New mass-spectrometric 234U-230Th ages for the Key Largo Formation confirm earlier, less precise alpha-counting measurements that place the unit within marine oxygen isotope stage 5. Ages derived from the petrographically freshest samples (>99% aragonite) of this study range from 125 to 138 ka. Despite careful sample selection and preparation, the initial 234U/238U activity ratios [denoted (234U/238U)T] range from 1.163 to 1.176 and so are all significantly higher than modern-day or inferred last-interglacial seawater. This result indicates open-system behavior of U-series nuclides, as has been observed in many other Pleistocene coral samples, and casts doubt on the accuracy of our age determinations. We have used our samples to investigate the processes and magnitudes of age perturbations.
Repeats of the same sample dissolution (analytical reproducibility) are within measured uncertainties, which are generally less than ±1 k.y. In contrast, different parts of the same coral, similarly screened for alteration, can show age differences of as much as ∼3 k.y. Evidence from this study and others suggests that alteration generally increases 234U-230Th ages. We were able to determine, by using field relationships, that the differences in 234U-230Th ages of samples lying on either side of an erosion feature are at least 5 k.y. in error; the stratigraphically younger corals above the erosion surface have 234U-230Th ages that are at least 5 k.y. too old. Notably, these apparently more perturbed samples have lower (234U/238U)T ratios than the underlying corals. This observation emphasizes that, although (234U/238U)T is a sensitive indicator of open-system behavior, the (234U/238U)T ratio does not provide a simple index of the magnitude of age disturbance.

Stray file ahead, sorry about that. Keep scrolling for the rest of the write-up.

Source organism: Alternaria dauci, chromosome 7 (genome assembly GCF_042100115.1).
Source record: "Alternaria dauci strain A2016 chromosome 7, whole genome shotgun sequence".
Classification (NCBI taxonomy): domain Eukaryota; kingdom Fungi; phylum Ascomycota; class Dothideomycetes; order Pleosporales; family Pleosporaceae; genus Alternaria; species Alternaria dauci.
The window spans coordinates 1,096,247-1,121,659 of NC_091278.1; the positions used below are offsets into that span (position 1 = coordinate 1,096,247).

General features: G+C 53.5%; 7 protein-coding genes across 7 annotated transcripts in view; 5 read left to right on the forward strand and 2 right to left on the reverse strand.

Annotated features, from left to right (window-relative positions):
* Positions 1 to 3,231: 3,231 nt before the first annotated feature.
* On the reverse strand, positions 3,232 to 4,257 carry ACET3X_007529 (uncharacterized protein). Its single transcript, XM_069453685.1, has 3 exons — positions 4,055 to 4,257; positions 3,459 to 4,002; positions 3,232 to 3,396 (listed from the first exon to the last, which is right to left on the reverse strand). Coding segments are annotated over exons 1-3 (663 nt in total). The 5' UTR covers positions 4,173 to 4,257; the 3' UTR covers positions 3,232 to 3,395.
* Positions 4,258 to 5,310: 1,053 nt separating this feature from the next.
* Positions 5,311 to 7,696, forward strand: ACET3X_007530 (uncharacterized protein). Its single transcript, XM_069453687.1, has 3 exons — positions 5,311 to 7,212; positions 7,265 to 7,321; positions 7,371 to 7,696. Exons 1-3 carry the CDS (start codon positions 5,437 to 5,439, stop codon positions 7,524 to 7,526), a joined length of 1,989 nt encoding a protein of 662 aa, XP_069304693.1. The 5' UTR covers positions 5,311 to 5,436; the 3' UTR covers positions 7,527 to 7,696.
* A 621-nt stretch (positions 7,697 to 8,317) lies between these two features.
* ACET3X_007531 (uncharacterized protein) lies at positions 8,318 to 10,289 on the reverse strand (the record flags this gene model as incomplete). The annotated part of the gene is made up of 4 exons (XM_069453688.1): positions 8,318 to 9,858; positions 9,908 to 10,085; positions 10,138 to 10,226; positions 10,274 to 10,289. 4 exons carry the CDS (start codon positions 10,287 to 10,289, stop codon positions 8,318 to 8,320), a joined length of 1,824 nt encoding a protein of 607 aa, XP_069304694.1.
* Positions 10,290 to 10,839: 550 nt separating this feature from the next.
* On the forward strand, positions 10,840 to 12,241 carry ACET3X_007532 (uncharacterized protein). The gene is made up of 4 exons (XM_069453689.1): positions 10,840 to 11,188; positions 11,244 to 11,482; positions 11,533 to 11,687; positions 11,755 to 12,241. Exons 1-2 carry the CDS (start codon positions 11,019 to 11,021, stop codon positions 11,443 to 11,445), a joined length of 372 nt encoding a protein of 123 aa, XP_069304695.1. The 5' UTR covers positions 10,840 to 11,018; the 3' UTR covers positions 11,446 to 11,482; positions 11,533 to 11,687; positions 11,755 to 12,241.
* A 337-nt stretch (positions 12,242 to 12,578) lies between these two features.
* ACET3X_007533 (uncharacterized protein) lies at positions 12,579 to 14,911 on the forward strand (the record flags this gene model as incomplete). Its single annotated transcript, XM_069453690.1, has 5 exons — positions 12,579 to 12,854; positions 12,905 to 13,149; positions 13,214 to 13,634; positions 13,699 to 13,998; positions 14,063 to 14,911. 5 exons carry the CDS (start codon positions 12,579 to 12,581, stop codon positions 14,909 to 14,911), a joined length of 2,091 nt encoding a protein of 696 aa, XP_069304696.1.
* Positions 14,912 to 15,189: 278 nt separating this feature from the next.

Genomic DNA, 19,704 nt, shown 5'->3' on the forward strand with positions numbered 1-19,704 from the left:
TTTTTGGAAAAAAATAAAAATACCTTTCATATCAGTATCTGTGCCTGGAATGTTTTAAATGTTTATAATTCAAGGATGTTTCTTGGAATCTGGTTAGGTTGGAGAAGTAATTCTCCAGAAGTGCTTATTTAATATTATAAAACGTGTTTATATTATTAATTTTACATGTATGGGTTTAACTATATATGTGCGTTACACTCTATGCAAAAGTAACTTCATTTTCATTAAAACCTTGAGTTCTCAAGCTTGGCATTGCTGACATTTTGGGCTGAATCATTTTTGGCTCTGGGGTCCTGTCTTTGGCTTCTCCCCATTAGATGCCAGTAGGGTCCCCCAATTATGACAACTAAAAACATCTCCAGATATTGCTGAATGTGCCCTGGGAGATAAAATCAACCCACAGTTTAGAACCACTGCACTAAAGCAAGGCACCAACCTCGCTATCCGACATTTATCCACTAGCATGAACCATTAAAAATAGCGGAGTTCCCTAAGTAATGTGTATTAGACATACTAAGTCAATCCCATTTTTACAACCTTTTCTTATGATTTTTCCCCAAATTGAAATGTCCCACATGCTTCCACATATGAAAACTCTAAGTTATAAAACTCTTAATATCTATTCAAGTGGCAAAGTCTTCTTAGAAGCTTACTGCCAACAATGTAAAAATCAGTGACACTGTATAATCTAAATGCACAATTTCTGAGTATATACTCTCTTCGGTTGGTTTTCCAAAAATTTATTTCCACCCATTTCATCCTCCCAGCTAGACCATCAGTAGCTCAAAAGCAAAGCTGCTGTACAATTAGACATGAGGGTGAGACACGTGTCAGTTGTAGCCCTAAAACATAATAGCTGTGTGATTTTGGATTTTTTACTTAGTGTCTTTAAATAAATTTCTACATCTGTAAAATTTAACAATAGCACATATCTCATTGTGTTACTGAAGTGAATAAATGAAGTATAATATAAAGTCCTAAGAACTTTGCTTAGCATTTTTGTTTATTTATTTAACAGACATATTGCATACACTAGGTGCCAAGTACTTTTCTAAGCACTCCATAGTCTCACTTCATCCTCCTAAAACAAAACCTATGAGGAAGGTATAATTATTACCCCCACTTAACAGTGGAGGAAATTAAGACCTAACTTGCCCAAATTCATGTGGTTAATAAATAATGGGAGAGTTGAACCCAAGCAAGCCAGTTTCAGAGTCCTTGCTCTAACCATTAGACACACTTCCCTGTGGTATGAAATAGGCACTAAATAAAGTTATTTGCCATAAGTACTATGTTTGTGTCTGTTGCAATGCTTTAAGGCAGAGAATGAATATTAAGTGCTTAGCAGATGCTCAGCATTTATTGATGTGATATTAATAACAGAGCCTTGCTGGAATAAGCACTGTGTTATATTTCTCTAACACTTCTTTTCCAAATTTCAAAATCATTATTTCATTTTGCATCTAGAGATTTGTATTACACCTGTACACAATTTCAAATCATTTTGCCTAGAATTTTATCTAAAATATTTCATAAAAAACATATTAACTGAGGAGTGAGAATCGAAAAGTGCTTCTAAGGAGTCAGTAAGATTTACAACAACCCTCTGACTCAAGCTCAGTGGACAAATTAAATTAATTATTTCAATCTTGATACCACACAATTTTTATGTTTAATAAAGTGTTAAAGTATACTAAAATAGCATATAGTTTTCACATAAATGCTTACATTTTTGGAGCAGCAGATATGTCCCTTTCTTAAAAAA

Diagenetic additions of both 234U and 230Th to corals seem necessary to explain both elevated ages and (234U/238U)T ratios. We argue that these additions result from redistribution of nuclides during meteoric alteration of the reef in the first ∼40 k.y. after formation. Variations in the amount of 230Th added relative to 234U can be used to model the spread of ages at similar (234U/238U) ratios, although variable amounts of recent U loss may also have been important. The youngest age of this study (125 ka), just below an erosion surface, is compatible with the ages of similar features in the southern Bahamas. We suggest that 125 ka is the maximum age of a short-lived sea-level lowstand within the last-interglacial (5e) highstand.